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The soldiers march on above tree-line
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The east face of Castle Peak, looking like bad conditions.

Unfortunately, the skier in our group just couldn’t cut the mustard. As much as we tried to convince him that it would be worth the trip to the hut, he eventually decided to ski down. I took a few action shots before continuing on up.

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Making our way across ‘Mace Saddle’

From here, routefinding was very important. We did not want to accidentally descend into Cooper Creek (only to end up back at Ashcoft after a nasty bushwack), and we didn’t want to cross over the Elk Range at a location other than Pearl Pass, which could have deadly consequences. Finally, after rounding the southest buttress of Pearl Mountain, we could see a sign far off on the ridge, which looked like a person standing on top of Pearl Pass.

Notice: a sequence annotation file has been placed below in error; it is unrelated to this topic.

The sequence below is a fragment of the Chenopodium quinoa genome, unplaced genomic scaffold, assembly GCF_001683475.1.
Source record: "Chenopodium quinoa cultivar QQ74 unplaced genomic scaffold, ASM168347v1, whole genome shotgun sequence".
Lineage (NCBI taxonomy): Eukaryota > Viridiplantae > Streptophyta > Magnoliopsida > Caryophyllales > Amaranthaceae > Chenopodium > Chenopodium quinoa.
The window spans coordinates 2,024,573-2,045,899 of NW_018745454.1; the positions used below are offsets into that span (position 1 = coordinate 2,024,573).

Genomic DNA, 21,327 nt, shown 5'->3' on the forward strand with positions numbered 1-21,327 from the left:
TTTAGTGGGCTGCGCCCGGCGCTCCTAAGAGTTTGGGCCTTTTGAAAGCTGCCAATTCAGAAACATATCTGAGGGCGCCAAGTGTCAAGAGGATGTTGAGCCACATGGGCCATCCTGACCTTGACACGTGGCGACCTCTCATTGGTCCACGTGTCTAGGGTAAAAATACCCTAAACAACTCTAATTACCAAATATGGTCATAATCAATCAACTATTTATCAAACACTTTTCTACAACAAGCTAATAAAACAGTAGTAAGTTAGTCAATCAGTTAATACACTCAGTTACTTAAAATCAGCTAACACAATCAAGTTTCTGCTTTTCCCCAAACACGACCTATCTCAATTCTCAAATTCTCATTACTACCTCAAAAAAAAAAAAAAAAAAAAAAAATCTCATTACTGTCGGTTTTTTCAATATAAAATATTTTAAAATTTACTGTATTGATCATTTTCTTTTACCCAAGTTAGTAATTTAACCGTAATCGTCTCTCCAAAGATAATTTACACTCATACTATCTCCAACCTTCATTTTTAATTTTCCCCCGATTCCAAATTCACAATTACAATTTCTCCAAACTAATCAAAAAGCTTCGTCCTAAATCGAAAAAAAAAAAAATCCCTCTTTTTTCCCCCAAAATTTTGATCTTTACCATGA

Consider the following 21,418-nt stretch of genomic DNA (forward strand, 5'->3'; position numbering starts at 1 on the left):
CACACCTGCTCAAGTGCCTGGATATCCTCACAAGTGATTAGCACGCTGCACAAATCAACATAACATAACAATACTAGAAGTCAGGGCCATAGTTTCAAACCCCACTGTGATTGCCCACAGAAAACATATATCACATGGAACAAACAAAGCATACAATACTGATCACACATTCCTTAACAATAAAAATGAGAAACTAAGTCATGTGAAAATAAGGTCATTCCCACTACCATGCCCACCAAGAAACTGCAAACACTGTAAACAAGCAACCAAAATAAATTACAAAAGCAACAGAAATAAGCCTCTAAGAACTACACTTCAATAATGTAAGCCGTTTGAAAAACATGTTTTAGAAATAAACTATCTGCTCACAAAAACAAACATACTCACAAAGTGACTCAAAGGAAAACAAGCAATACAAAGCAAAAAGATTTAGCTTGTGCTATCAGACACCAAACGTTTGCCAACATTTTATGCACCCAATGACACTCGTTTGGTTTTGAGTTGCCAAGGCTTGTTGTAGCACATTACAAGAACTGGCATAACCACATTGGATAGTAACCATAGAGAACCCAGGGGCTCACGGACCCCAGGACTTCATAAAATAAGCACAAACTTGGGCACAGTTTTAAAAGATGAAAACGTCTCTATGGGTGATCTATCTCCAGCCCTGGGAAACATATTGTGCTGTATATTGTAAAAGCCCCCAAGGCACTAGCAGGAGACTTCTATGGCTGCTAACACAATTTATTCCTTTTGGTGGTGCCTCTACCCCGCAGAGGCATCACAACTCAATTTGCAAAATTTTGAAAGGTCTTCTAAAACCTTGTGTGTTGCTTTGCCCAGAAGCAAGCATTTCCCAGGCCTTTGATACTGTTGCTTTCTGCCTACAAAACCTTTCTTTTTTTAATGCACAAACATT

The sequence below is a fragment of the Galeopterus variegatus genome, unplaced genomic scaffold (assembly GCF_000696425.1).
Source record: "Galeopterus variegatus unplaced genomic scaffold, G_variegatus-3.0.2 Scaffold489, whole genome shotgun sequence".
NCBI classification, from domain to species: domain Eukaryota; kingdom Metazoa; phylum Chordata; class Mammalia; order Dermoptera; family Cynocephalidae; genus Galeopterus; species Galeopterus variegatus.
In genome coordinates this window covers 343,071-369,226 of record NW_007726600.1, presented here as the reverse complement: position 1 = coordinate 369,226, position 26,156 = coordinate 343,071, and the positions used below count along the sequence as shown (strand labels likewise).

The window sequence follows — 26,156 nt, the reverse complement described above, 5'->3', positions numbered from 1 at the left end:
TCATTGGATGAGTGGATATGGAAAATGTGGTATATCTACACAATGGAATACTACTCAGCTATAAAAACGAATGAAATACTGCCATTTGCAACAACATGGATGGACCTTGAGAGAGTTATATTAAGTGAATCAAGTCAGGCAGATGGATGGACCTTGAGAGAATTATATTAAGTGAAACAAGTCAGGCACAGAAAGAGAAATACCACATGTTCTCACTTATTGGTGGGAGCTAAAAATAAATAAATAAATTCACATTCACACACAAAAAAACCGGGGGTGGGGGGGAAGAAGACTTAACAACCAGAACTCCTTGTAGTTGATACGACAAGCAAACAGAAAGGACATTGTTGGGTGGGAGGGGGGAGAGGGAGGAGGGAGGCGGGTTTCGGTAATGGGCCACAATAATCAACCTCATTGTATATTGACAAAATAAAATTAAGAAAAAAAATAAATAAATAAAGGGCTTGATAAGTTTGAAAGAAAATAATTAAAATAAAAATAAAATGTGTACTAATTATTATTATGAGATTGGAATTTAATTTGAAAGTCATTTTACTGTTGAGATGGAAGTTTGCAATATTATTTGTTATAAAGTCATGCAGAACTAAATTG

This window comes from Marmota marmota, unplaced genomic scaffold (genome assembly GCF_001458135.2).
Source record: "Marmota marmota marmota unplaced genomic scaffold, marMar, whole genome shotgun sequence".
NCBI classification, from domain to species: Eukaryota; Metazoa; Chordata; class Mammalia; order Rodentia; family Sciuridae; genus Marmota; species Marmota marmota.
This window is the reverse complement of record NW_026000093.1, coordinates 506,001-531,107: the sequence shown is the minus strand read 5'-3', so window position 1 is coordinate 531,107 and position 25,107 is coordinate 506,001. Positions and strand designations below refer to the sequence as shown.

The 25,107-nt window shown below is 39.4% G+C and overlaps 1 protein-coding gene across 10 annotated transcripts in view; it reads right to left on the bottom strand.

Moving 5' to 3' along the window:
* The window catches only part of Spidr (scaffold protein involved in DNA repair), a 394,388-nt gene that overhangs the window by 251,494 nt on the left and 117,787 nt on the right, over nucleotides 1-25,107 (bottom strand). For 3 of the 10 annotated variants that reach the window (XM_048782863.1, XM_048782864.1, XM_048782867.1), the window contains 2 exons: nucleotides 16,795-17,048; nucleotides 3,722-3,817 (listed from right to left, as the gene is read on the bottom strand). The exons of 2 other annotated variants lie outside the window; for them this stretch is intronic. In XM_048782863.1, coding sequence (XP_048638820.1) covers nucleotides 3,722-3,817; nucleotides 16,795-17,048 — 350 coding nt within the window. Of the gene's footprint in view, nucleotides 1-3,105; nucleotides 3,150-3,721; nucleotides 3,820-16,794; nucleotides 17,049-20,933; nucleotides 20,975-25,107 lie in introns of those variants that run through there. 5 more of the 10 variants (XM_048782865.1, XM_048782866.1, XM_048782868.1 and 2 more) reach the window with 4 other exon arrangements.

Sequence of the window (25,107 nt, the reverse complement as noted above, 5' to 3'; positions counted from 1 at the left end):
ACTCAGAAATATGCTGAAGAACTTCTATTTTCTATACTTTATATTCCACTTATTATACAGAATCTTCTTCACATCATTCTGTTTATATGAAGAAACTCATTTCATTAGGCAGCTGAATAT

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Pearl Pass sighted, but it still looks so far away!

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Getting closer…

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The final pitch was the steepest of all. With the low avalanche danger, we stuck to the road and skirted around the headwall.

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Mike nearing the top of the pass, while I scoped out some cool rock crags. I wonder if anyone climbs them in the summer?